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The simple bustle of walking down the street. Crowded subways overflowing with people. Jazz music. The taste of New York pizza. These daily joys often go unnoticed, but their impact is felt. Though often undetectable, in Pixar’s Soul they are the stars of the show. Soul is the studio’s latest introspective triumph, an incredibly well crafted film that urges us to seek out the simple things and appreciate them as much as we can. It came out ofver Winter Break, so you may have missed it; watch it now.
Soul tells the story of aspiring jazz pianist Joe Gardner (Jamie Foxx), whose dreams of success and fame have been thwarted by rejection and his job as a school band teacher. Suddenly, as Joe is miraculously offered a gig to play piano for one of his idols, he plummets down a manhole. As he falls he finds himself in line to enter the “Great Beyond.” Desperate to get back to his life and play his breakthrough gig, Joe manages to escape to the “Great Before”, a place where new souls are given training and preparation before beginning their lives on earth. There he meets a sarcastic and indifferent soul named 22 (Tina Fey), who agrees to help him on his quest to return to earth.
From then on Soul chronicles the duo’s journey across space and time, searching for purpose and a way back home.
As per Pixar usual, the film is visually stunning. The animation perfectly captures the sight of everyday life in a way that feels singular, as if every last item was animated with the utmost intention. The film’s score perfectly compliments the beauty of the animation. Trent Reznor and Atticus Ross created music that truly matches exactly what the story feels like, with the smooth jazz of Joe’s life on earth and the more pensive and personal music of Joe’s journey in the Great Before. Given such a beautiful landscape and atmosphere, the characters fit perfectly within the world of Soul.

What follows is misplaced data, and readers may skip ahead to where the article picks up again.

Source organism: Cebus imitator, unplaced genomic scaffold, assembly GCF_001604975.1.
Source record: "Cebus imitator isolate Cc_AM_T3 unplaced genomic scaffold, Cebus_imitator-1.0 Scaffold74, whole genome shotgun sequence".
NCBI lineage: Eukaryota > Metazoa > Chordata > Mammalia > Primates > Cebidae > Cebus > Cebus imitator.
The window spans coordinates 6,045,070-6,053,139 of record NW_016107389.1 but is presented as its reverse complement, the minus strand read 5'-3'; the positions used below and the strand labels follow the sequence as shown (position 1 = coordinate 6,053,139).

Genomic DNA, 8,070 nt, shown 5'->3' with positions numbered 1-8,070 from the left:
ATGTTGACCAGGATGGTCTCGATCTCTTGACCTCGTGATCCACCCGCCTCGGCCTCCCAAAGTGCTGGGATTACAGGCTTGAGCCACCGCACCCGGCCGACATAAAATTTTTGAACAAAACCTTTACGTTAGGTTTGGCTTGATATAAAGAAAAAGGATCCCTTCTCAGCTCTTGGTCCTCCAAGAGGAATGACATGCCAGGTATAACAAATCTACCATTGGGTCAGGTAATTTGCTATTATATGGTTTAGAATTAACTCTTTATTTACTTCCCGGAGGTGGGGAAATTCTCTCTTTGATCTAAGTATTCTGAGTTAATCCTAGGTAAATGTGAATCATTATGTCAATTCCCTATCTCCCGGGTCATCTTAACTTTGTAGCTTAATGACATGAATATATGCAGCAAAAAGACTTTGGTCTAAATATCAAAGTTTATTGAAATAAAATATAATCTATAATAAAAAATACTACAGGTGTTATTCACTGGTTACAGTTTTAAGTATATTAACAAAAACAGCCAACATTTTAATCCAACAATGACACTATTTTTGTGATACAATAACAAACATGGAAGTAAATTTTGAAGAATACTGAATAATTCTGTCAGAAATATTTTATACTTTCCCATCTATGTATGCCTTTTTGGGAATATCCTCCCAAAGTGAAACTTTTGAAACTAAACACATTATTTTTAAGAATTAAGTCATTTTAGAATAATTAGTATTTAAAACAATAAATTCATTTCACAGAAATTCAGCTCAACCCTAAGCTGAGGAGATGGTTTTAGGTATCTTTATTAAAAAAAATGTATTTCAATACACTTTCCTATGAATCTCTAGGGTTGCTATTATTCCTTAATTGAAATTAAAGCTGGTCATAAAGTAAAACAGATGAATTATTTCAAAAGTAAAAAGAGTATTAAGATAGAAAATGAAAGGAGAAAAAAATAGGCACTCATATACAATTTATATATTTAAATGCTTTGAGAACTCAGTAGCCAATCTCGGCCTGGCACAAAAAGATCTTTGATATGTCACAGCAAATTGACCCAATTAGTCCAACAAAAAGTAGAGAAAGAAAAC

Joe is a fully actualized and well written character, whose actions are consistently sympathetic. We may not always agree with him, but we’re always able to appreciate and understand why he might feel the way he does. This is the same with 22, who despite the fact that she’s a purposely annoying character, is still able to find her way into the audience’s hearts. Both characters are given moments to express their emotions in deep and uninterrupted ways. Creating relatable characters has never been a difficulty for Pixar, but it’s always wonderful to see them outdo themselves.
Even with the beauty of Soul’s surroundings, the film’s story is the true highlight. Joe’s tale of self-discovery is capable of leaving a huge mark on anyone who watches it engulfing you in love and accepting all the quirks and confusions of life. I, for one, felt the emotional journey of Soul on a personal level. As a high school student approaching the nerve wracking journey of college applications, finding my purpose in life seems like a top priority. Like Joe, I have felt the need to single out and master a path and felt as if fame and widespread success was the only way to live a meaningful life. I’ve also felt 22’s ambivalence towards everything, with the resulting fear of not having a purpose. But to these worries, Soul acts like a comforting friend. I found myself so touched by the film because it’s rare for me to see such a perfect representation of what I’m going through. It was wonderful seeing it from an angle that highlighted that to every worry I had, in time, there would be an answer, letting me know that everything would be okay.
Soul is like a warm hug; it won’t solve your problems or dismantle the ideas lodged in your brain, but it’ll reassure you that you are exactly where you need to be. Pixar is one of the most exciting and innovative studios working today, constantly proving that there can be a heart behind the blockbuster and Soul is no different. An emotionally resonant delight, it’s guaranteed to inspire appreciation and admiration for every aspect of life, not just the ones that shine the brightest.